A Brief Appreciation of Leonard Nimoy

28 Feb

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Like many of you in geekdom, I felt a slight bit of sadness upon hearing the recent news of Leonard Nimoy’s passing. While a lot of his friends, peers, and fans who have met him over the years have laid their own tributes as of this writing, I thought I should talk about how he influenced me. Or in this case, how his iconic performance as Spock influenced me.

I suppose what appealed to me about Spock in those reruns of Star Trek I watched on the weekends as a kid growing up in Fresno was his dichotomy. A half-Vulcan, half human who was in quiet conflict with both sides of himself. He was often cold and logical like a Vulcan, but capable of empathy that seemed deeper than most humans. In a way, I felt like him at times growing up, trying to be both reasonable and logical, yet fighting against letting my feelings come out. What his arc as a character said to me, “there can be a balance of the two”, that what made him a freakish oddity to some could also make him something unique to others. It was a positive message that Spock’s evolution left on me.

At one point Gene Roddenberry called Spock “the conscience of Star Trek“, and a lot of that comes from Nimoy’s performance. Like many actors stuck to iconic roles like that for as long as he was, there was a push and pull to being associated with that character. And yet, that role brought the respect of so many fans that could relate to a character that was not quite human, but more human than most. As much as it must have been a burden, it must have been a blessing.

It seemed like whenever he showed in something unrelated to Trek, it was always worth noting. As much as one generation can refer to him as the host of In Search Of, we got a generation who now know him as William Bell in Fringe. That iconic status cemented both the former and latter in different ways, making him respectively, a memorable TV host and a memorable character who lived up to its hype when first revealed.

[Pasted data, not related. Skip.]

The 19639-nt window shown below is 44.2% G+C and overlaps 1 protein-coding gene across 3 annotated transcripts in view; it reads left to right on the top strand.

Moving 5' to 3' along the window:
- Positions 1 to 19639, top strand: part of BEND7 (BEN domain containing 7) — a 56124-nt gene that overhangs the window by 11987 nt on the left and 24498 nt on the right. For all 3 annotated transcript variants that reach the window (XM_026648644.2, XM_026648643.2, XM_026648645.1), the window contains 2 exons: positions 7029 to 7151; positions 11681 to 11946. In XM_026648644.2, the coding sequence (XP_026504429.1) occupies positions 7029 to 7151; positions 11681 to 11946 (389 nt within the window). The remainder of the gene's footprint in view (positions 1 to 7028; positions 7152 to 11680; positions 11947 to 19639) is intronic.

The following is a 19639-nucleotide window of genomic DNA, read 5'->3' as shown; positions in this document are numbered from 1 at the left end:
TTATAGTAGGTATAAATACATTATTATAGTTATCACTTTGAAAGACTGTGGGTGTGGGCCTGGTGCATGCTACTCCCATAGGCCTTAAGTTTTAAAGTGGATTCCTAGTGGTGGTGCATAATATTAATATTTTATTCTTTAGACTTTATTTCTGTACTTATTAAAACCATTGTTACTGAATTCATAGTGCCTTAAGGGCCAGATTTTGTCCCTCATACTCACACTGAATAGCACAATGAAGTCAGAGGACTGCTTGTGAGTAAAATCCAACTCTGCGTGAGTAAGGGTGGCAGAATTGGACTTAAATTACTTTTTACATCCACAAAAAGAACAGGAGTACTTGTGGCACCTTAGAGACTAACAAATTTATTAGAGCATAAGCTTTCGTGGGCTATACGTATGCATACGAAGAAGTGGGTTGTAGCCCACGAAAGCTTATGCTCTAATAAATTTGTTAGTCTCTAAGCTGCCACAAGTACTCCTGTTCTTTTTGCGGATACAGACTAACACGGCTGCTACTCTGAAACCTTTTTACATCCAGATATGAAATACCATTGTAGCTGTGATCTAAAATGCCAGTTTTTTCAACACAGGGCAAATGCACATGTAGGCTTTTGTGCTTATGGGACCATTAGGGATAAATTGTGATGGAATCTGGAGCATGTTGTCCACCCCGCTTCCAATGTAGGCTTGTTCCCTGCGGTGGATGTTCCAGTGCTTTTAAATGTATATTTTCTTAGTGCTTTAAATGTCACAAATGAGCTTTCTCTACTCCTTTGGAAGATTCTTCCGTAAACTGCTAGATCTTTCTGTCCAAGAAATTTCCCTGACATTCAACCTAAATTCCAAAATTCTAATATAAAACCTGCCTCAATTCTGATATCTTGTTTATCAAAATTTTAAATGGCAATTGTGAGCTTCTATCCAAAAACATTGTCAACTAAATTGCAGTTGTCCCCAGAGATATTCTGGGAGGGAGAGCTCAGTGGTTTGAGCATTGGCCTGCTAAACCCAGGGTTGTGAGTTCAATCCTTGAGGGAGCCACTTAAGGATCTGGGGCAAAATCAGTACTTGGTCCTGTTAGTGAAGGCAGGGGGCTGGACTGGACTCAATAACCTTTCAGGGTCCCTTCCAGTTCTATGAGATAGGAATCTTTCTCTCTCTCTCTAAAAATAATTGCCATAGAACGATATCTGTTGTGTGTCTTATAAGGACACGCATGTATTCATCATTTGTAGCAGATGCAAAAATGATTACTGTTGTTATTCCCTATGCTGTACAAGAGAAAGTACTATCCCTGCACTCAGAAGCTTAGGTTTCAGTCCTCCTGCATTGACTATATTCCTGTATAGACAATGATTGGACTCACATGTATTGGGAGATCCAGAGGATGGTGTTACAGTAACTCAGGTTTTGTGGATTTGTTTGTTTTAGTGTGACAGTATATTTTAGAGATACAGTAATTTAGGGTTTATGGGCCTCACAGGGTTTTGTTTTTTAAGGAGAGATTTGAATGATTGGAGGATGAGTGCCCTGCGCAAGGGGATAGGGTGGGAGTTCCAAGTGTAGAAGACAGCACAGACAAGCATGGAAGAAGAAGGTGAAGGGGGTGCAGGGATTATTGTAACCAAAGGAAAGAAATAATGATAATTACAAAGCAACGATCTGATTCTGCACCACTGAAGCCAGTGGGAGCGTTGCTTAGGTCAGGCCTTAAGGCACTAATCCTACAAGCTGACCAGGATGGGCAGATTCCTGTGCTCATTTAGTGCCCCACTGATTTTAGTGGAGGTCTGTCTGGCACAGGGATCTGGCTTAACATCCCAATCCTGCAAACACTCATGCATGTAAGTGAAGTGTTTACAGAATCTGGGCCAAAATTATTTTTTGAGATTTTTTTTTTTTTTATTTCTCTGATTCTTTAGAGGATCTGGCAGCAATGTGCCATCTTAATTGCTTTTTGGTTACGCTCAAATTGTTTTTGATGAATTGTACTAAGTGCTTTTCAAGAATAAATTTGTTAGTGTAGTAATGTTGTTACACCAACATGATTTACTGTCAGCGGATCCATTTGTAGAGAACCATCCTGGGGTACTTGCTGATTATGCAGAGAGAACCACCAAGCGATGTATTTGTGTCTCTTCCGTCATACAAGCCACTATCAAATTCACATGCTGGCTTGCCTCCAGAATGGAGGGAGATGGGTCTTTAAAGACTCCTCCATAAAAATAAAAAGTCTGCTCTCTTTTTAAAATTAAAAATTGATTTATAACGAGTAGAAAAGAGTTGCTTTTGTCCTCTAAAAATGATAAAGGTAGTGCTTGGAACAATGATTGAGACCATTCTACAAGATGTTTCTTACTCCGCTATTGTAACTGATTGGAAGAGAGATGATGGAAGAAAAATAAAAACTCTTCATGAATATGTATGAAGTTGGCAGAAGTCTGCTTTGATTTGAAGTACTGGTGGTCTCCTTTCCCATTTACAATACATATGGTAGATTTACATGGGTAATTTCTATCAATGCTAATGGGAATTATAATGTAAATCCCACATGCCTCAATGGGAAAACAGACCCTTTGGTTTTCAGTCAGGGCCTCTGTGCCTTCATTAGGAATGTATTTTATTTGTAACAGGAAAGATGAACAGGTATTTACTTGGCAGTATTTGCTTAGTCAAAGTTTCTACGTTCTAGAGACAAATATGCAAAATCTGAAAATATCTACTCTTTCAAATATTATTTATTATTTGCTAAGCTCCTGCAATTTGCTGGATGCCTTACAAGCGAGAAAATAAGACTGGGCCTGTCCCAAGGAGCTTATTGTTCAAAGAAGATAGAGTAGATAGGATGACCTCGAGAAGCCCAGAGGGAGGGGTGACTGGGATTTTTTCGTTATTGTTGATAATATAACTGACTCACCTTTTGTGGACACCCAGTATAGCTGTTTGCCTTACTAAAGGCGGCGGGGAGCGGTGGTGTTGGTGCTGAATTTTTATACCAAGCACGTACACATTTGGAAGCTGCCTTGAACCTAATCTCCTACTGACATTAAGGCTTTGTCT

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And yet, the role of Spock is not all he brought to the world. Sure he acted in fare like the good 1978 remake of Invasion of the Body Snatchers and directed two of the Trek movies (The Search for Spock and The Voyage Home), but he also branched out into directing non-interstellar movies like Three Men and a Baby. He wrote poetry, wrote a couple of autobiographies (I Am Not Spock and the latter I Am Spock), was into photography, and even sang. Most people would be content with an iconic character, but not him.

Many of us will associate him with Spock, but considering someone who stretched out beyond that role, that’s not a bad thing. A lot of us over the years of Star Trek‘s existence grew up with a character we could see ourselves in, and aspire to be. For all the quotes of Spock’s dialogue on Facebook, Twitter, etc., to what Leonard Nimoy left behind for nerds everywhere, I refer to one line said by a country doctor friend of that pointy-eared Vulcan in Star Trek II: The Wrath of Khan:

“He’s not really dead, as long as we remember him.”

A lot of people will remember, that’s for sure.

And here’s one of my favorite interviews with Nimoy:

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